Rejoice greatly, O daughter of Zion! Shout aloud, O daughter of Jerusalem! Lo, your king comes to you; triumphant and victorious is he, humble and riding on a donkey, on a colt, the foal of a donkey. Zechariah 9:9
you exalted Jesus Christ to rule over all things,
and have made us instruments of his kingdom:
by your Spirit empower us to love the unloved,
and to minister to all in need,
then at the last bring us to your eternal realm
where we may be welcomed into your
everlasting joy through Jesus Christ our Lord,
who lives and reigns with you in the unity of
the Holy Spirit, one God, for ever and ever.
- Jeremiah 23: 1-6
- Song of Zechariah
- Colossians 1: 11-20
- Luke 23: 33-43
- Isaiah 2:1-5
- Psalm 122
- Romans 13:9-14
- Matthew 24:36-44
A Thought to Ponder
Christ the King – Luke 23:33-43
Above him there was an inscription: “This is the King of the Jews.”
The other criminal said, “Jesus, remember me when you come into your kingdom.”
Throughout his Gospel, Luke has portrayed Jesus as the humble, obedient servant of God. In the resurrection, such humility and selflessness will be exalted by God. In Luke’s account, Jesus steadfastly refused any demonstration of power for himself but manifested the power of God only for the faith and healing of the poor, the troubled, the lost and the rejected. Even while hanging on the cross (an incident recorded only by Luke), Jesus only claims power to save the “good thief” who places his trust in him.
Luke’s account of Jesus’ crucifixion is a pretty hopeless depiction: Jesus, the generous teacher and the loving healer, is hung on a tree like a common criminal; he is the object of scorn and derision by the very people he came to serve and save. But in one of his last breaths, Jesus offers peace and healing to a criminal hanging there with him. Such is the transforming and redemptive love of Christ. From the crosses and crucifixions of our world, the reign of God takes shape when we imitate the humble selflessness of Christ in bringing his spirit of hope and reconciliation into the lives of those around us.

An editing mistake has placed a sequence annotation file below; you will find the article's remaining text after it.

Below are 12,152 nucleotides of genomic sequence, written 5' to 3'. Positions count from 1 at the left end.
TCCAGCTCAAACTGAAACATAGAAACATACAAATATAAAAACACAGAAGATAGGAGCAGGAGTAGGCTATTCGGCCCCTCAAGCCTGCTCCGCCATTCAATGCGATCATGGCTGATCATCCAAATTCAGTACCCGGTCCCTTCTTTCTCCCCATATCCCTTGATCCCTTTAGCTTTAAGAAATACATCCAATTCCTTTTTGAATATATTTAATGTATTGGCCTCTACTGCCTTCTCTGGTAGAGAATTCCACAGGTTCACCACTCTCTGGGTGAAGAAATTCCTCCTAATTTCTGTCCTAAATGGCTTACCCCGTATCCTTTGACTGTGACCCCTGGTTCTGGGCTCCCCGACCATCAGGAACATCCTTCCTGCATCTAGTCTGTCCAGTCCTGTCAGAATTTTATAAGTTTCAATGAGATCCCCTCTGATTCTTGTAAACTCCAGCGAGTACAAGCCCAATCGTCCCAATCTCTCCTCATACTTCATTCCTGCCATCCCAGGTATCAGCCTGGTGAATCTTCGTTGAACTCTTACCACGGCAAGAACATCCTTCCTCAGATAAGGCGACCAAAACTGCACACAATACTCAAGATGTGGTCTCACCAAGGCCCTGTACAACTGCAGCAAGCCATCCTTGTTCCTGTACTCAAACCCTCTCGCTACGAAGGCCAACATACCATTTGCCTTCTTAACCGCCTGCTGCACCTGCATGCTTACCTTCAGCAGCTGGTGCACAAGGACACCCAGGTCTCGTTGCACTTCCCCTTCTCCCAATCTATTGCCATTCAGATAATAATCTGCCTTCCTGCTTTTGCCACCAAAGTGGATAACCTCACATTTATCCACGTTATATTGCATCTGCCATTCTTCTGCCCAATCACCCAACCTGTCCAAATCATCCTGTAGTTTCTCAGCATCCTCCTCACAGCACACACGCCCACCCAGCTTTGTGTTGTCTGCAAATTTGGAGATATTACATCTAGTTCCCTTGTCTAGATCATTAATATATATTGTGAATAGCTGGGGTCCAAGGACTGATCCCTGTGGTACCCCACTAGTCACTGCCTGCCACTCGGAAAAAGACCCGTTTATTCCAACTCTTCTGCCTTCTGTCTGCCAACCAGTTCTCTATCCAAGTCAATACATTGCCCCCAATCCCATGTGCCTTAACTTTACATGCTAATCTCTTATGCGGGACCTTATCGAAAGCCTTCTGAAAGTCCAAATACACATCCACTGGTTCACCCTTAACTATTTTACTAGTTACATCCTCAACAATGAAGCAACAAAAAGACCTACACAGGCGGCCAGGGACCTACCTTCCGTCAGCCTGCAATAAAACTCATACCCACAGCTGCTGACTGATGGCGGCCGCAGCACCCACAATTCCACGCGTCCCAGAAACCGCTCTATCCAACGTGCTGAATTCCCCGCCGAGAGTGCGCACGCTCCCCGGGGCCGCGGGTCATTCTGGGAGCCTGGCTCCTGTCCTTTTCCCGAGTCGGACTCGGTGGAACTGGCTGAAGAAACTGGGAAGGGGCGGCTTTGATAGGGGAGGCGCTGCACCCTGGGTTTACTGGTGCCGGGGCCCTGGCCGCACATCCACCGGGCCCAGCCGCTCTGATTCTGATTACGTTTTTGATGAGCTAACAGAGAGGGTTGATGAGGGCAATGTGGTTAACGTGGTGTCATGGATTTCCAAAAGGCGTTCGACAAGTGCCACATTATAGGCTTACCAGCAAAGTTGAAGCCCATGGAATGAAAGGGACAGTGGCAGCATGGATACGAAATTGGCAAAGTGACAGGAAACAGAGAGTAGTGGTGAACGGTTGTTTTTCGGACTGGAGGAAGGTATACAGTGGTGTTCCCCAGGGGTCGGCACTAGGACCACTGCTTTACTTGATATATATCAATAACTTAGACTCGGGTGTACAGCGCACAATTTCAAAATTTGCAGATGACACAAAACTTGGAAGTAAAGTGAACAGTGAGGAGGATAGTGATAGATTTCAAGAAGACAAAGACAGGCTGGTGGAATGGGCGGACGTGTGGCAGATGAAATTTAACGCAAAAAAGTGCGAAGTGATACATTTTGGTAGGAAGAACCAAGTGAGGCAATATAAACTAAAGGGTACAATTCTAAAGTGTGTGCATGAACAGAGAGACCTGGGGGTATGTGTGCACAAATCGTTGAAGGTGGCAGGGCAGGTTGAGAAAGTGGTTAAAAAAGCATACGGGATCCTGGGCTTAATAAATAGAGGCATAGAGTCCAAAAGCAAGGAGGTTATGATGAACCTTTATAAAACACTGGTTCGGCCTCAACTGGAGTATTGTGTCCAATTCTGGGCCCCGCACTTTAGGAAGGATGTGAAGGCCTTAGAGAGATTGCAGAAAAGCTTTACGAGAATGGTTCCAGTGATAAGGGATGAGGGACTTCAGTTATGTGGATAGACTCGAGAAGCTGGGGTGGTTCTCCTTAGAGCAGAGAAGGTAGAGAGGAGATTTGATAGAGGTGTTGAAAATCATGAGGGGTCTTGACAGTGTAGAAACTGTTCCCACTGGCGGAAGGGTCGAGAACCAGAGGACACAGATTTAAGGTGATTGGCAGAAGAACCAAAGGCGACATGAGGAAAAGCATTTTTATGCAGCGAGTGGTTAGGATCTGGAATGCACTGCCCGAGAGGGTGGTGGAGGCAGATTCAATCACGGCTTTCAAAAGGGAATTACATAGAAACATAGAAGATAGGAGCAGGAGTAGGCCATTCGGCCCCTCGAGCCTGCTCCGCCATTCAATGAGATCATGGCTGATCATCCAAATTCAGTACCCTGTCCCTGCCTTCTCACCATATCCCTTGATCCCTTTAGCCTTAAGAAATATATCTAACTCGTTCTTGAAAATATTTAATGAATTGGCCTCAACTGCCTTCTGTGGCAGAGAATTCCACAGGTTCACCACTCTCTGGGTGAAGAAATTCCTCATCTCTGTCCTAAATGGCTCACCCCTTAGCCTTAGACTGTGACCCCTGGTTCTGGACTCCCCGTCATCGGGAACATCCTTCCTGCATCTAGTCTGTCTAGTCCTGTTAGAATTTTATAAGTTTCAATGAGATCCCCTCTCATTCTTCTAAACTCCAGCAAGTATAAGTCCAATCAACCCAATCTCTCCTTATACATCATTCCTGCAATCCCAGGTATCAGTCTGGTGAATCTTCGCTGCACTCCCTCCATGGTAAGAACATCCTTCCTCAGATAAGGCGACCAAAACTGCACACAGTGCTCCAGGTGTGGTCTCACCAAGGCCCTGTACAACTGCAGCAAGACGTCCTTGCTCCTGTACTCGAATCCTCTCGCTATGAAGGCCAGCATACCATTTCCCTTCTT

In Luke’s account of the crucifixion, only the “good thief” recognizes the grave injustice that is taking place. In recognizing the innocence and goodness of Jesus, he is able to see and accept responsibility for his own sinfulness and need for forgiveness. With that realization comes hope – the thief understands what even Jesus’ closest disciples do not: that God will vindicate the injustices of this life in the fullness of the next.
On this last Sunday of the Church year, we honour Christ the King whose kingdom knows neither boundaries nor walls, neither castes nor classes; Christ the King whose rule is one of humble service; Christ the King whose crown is compassion, whose sceptre is humility; Christ the King whose court belongs to the poor, the forgotten, the lost, the despairing; Christ the King whose coin is forgiveness and reconciliation.
Our baptism into the life of Christ was and continues to be our proclamation to the world: that the Jesus of the Gospel is Lord of our lives, that we share his vision of the world and seek to fulfil the hope of his kingdom. To claim Christ as King means to make his vision of compassion and justice the measure of our integrity and the compass for our journey through this life to the life of the world to come.
To be a disciple of Christ demands a clear, conscious decision, not passive, rote compliance; to claim Christ as King means to make his vision of compassion and justice the measure of our integrity and the compass for our journey through this life to the life of the world to come.
You can read the Pew Sheet here42af4-pew-sheet-christ-the-king-c-2022